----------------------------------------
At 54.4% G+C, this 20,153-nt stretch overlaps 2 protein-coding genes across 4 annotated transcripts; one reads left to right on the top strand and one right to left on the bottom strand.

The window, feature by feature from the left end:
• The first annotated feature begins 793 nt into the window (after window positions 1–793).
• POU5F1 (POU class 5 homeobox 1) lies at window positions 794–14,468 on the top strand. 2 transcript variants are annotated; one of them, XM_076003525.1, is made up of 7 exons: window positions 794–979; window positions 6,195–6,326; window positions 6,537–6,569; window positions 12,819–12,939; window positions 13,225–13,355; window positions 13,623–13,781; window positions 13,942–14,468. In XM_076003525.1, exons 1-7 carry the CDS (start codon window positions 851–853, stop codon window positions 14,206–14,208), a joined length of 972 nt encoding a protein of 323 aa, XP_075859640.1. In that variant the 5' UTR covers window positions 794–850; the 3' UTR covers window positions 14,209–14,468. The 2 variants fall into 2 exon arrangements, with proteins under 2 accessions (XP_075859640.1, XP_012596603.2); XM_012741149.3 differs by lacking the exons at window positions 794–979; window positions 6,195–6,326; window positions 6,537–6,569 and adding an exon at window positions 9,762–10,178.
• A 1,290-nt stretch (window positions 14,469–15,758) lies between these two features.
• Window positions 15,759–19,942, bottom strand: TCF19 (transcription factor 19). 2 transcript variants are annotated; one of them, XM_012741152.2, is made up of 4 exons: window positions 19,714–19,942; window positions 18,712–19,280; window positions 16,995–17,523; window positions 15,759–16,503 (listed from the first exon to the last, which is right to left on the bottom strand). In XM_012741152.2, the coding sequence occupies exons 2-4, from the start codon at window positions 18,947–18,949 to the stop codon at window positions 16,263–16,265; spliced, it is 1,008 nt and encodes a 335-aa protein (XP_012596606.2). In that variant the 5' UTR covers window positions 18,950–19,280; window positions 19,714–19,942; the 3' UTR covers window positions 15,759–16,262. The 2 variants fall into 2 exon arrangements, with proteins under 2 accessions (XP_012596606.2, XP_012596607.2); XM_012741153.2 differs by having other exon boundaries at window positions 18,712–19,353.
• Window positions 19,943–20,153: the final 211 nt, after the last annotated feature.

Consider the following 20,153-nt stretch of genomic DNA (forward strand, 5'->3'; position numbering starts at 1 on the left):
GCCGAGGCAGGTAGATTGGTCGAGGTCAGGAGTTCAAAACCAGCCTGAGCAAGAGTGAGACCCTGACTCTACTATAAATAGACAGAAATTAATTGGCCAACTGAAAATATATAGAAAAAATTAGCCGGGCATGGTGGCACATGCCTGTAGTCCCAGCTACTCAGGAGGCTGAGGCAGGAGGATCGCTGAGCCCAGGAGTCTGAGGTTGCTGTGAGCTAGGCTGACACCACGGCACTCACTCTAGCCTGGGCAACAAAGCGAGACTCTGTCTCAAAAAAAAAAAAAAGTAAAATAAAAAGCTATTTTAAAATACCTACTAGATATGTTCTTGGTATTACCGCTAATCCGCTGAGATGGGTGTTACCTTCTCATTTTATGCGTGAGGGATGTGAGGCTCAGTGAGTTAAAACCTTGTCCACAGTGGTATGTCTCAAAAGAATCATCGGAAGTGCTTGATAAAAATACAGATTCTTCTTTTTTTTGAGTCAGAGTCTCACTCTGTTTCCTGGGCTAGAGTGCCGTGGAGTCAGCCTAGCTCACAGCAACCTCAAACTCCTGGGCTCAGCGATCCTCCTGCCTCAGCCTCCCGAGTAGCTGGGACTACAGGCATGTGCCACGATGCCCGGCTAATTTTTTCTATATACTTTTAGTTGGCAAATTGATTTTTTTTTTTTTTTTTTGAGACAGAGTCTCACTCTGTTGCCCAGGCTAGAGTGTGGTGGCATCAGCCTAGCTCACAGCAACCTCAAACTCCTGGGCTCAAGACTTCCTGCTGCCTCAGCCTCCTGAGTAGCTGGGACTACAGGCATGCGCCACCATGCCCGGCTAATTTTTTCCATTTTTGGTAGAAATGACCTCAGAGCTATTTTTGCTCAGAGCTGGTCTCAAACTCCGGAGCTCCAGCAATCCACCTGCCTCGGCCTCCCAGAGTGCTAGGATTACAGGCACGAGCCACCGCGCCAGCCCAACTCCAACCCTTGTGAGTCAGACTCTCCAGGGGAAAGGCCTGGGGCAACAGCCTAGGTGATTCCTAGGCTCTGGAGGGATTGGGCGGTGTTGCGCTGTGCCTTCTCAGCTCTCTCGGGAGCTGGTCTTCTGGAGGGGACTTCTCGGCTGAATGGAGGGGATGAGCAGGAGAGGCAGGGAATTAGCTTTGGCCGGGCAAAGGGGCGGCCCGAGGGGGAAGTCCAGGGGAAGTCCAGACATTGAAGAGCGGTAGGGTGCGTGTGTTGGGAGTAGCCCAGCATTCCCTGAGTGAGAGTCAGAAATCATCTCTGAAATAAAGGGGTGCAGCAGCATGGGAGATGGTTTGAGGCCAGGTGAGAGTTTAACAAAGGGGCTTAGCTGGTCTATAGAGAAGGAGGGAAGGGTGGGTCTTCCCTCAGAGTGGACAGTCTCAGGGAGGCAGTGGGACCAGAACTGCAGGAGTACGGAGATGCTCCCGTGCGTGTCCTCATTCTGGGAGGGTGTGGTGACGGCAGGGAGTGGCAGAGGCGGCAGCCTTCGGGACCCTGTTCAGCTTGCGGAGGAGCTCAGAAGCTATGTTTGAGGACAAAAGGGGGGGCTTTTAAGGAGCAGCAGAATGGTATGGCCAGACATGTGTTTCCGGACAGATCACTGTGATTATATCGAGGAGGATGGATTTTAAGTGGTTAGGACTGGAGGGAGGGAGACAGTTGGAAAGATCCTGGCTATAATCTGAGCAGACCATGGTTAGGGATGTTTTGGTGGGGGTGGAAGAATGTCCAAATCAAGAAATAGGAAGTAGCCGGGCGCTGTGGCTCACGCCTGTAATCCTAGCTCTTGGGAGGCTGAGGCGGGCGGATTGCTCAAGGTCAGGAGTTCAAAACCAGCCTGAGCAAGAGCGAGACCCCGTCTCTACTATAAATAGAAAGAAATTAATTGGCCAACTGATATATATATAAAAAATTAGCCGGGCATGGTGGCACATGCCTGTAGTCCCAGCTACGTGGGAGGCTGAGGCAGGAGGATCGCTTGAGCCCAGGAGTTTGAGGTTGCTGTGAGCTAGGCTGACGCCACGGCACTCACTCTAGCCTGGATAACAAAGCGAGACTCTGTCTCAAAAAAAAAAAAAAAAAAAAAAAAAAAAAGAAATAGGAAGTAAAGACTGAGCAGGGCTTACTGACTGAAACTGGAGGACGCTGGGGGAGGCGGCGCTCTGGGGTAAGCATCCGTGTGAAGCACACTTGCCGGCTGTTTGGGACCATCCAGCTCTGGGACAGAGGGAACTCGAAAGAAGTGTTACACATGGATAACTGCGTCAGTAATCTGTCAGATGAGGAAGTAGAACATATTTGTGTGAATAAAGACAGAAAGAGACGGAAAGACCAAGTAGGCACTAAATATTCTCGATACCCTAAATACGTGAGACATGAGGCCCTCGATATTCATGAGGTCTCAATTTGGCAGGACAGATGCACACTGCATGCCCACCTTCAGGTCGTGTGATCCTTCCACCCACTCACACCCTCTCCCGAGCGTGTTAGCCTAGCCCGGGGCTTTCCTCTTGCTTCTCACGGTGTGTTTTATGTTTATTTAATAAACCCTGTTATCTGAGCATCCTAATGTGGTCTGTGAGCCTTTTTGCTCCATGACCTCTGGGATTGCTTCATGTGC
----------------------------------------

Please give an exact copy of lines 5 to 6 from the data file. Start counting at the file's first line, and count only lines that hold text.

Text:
• A 1,290-nt stretch (window positions 14,469–15,758) lies between these two features.
• Window positions 15,759–19,942, bottom strand: TCF19 (transcription factor 19). 2 transcript variants are annotated; one of them, XM_012741152.2, is made up of 4 exons: window positions 19,714–19,942; window positions 18,712–19,280; window positions 16,995–17,523; window positions 15,759–16,503 (listed from the first exon to the last, which is right to left on the bottom strand). In XM_012741152.2, the coding sequence occupies exons 2-4, from the start codon at window positions 18,947–18,949 to the stop codon at window positions 16,263–16,265; spliced, it is 1,008 nt and encodes a 335-aa protein (XP_012596606.2). In that variant the 5' UTR covers window positions 18,950–19,280; window positions 19,714–19,942; the 3' UTR covers window positions 15,759–16,262. The 2 variants fall into 2 exon arrangements, with proteins under 2 accessions (XP_012596606.2, XP_012596607.2); XM_012741153.2 differs by having other exon boundaries at window positions 18,712–19,353.